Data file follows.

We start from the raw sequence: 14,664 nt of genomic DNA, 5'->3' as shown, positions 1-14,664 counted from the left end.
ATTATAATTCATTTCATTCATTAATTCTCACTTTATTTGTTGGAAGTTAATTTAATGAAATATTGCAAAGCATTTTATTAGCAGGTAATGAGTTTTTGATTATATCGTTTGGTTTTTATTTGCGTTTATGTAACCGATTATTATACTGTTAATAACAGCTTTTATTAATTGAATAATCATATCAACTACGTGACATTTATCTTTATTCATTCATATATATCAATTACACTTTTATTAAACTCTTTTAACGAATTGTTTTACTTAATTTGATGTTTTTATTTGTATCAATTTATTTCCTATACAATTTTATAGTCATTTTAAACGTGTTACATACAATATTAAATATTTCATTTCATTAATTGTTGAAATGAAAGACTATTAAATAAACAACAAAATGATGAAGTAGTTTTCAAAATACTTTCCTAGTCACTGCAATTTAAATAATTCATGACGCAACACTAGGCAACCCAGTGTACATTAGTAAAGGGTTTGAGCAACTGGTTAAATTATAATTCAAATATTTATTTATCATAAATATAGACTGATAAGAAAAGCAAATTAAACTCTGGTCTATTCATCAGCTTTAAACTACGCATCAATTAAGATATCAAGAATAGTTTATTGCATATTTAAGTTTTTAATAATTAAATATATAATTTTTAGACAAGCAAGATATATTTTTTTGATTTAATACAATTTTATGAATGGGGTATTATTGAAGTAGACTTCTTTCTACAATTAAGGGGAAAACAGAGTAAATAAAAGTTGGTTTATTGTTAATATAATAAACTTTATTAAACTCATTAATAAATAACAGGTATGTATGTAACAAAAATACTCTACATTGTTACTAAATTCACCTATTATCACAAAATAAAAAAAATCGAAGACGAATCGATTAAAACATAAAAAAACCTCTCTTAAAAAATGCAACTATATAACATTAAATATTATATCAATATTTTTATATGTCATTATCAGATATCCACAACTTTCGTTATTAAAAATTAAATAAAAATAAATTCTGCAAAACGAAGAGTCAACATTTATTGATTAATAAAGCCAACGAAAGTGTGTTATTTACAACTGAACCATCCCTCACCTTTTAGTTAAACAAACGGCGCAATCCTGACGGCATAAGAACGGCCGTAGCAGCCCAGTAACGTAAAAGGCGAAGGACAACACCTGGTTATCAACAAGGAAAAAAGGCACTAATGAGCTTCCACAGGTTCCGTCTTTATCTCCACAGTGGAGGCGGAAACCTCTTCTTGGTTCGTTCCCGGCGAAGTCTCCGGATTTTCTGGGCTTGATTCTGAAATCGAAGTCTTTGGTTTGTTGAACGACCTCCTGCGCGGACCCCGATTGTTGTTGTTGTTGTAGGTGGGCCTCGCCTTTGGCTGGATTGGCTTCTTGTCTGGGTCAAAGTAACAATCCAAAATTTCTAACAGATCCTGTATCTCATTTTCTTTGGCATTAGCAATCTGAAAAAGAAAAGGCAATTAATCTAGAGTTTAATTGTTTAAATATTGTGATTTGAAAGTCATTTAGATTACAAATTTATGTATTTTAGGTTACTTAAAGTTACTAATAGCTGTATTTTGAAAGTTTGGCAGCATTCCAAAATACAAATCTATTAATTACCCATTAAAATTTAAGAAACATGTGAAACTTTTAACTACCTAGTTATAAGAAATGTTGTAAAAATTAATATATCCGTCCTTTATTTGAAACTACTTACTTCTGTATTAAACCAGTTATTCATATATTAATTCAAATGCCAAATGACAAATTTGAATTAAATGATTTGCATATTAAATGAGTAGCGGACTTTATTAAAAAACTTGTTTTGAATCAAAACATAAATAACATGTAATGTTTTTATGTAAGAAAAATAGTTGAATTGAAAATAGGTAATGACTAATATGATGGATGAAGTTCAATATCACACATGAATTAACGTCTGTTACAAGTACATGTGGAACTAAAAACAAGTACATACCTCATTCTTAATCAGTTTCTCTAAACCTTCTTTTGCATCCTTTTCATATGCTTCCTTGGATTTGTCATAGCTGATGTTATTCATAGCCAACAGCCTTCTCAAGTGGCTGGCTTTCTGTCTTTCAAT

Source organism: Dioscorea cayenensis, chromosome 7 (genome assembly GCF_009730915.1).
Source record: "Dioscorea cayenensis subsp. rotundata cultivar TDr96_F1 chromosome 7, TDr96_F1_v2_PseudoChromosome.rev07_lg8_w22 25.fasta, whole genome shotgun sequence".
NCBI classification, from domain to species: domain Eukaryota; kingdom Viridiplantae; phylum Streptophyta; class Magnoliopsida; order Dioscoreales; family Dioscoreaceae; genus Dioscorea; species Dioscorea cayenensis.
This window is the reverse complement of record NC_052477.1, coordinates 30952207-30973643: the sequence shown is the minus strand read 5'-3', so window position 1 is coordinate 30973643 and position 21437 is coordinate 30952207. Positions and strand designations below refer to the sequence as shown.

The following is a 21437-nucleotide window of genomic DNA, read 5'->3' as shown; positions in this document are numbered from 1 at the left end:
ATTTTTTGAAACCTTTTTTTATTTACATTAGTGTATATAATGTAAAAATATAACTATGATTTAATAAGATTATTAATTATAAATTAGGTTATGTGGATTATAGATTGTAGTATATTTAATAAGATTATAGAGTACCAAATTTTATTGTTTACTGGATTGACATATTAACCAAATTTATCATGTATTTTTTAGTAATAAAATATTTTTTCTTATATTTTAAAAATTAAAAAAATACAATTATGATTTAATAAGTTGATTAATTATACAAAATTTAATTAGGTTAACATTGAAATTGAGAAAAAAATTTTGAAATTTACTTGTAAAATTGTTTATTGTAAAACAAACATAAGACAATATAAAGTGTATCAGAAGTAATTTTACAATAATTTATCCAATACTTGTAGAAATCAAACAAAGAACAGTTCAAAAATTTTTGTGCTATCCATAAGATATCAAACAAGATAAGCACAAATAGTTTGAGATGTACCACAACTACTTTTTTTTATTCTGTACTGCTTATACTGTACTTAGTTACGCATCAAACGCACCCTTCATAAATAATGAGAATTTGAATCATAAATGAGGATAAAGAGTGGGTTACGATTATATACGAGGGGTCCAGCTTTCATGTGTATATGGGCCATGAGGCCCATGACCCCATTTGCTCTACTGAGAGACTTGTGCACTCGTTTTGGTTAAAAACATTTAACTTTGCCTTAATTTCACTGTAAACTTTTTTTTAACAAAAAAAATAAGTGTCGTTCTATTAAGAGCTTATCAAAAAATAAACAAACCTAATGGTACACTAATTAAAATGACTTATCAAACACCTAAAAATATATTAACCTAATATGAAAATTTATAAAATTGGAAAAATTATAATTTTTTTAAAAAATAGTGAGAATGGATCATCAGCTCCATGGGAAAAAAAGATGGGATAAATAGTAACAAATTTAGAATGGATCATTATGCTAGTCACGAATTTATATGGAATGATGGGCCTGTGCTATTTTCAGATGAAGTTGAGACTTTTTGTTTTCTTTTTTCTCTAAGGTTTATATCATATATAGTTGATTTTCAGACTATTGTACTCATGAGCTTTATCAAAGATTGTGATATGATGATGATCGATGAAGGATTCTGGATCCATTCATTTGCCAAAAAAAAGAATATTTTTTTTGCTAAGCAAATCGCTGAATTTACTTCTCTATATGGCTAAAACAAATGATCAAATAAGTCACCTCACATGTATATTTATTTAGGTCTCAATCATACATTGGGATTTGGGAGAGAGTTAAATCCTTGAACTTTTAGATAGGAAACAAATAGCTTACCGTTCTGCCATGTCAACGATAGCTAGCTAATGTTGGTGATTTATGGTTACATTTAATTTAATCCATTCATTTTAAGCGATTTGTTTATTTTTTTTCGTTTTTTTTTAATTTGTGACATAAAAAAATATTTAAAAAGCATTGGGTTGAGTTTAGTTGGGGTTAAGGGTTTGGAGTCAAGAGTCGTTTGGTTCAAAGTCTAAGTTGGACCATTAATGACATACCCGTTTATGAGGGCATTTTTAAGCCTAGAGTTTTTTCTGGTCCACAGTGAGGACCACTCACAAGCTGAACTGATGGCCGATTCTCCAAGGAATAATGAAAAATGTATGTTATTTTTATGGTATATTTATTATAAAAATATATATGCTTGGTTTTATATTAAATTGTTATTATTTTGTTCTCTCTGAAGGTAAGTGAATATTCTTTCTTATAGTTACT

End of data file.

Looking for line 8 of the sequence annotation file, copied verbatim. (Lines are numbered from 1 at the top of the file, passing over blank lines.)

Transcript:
ATTTTTTGAAACCTTTTTTTATTTACATTAGTGTATATAATGTAAAAATATAACTATGATTTAATAAGATTATTAATTATAAATTAGGTTATGTGGATTATAGATTGTAGTATATTTAATAAGATTATAGAGTACCAAATTTTATTGTTTACTGGATTGACATATTAACCAAATTTATCATGTATTTTTTAGTAATAAAATATTTTTTCTTATATTTTAAAAATTAAAAAAATACAATTATGATTTAATAAGTTGATTAATTATACAAAATTTAATTAGGTTAACATTGAAATTGAGAAAAAAATTTTGAAATTTACTTGTAAAATTGTTTATTGTAAAACAAACATAAGACAATATAAAGTGTATCAGAAGTAATTTTACAATAATTTATCCAATACTTGTAGAAATCAAACAAAGAACAGTTCAAAAATTTTTGTGCTATCCATAAGATATCAAACAAGATAAGCACAAATAGTTTGAGATGTACCACAACTACTTTTTTTTATTCTGTACTGCTTATACTGTACTTAGTTACGCATCAAACGCACCCTTCATAAATAATGAGAATTTGAATCATAAATGAGGATAAAGAGTGGGTTACGATTATATACGAGGGGTCCAGCTTTCATGTGTATATGGGCCATGAGGCCCATGACCCCATTTGCTCTACTGAGAGACTTGTGCACTCGTTTTGGTTAAAAACATTTAACTTTGCCTTAATTTCACTGTAAACTTTTTTTTAACAAAAAAAATAAGTGTCGTTCTATTAAGAGCTTATCAAAAAATAAACAAACCTAATGGTACACTAATTAAAATGACTTATCAAACACCTAAAAATATATTAACCTAATATGAAAATTTATAAAATTGGAAAAATTATAATTTTTTTAAAAAATAGTGAGAATGGATCATCAGCTCCATGGGAAAAAAAGATGGGATAAATAGTAACAAATTTAGAATGGATCATTATGCTAGTCACGAATTTATATGGAATGATGGGCCTGTGCTATTTTCAGATGAAGTTGAGACTTTTTGTTTTCTTTTTTCTCTAAGGTTTATATCATATATAGTTGATTTTCAGACTATTGTACTCATGAGCTTTATCAAAGATTGTGATATGATGATGATCGATGAAGGATTCTGGATCCATTCATTTGCCAAAAAAAAGAATATTTTTTTTGCTAAGCAAATCGCTGAATTTACTTCTCTATATGGCTAAAACAAATGATCAAATAAGTCACCTCACATGTATATTTATTTAGGTCTCAATCATACATTGGGATTTGGGAGAGAGTTAAATCCTTGAACTTTTAGATAGGAAACAAATAGCTTACCGTTCTGCCATGTCAACGATAGCTAGCTAATGTTGGTGATTTATGGTTACATTTAATTTAATCCATTCATTTTAAGCGATTTGTTTATTTTTTTTCGTTTTTTTTTAATTTGTGACATAAAAAAATATTTAAAAAGCATTGGGTTGAGTTTAGTTGGGGTTAAGGGTTTGGAGTCAAGAGTCGTTTGGTTCAAAGTCTAAGTTGGACCATTAATGACATACCCGTTTATGAGGGCATTTTTAAGCCTAGAGTTTTTTCTGGTCCACAGTGAGGACCACTCACAAGCTGAACTGATGGCCGATTCTCCAAGGAATAATGAAAAATGTATGTTATTTTTATGGTATATTTATTATAAAAATATATATGCTTGGTTTTATATTAAATTGTTATTATTTTGTTCTCTCTGAAGGTAAGTGAATATTCTTTCTTATAGTTACT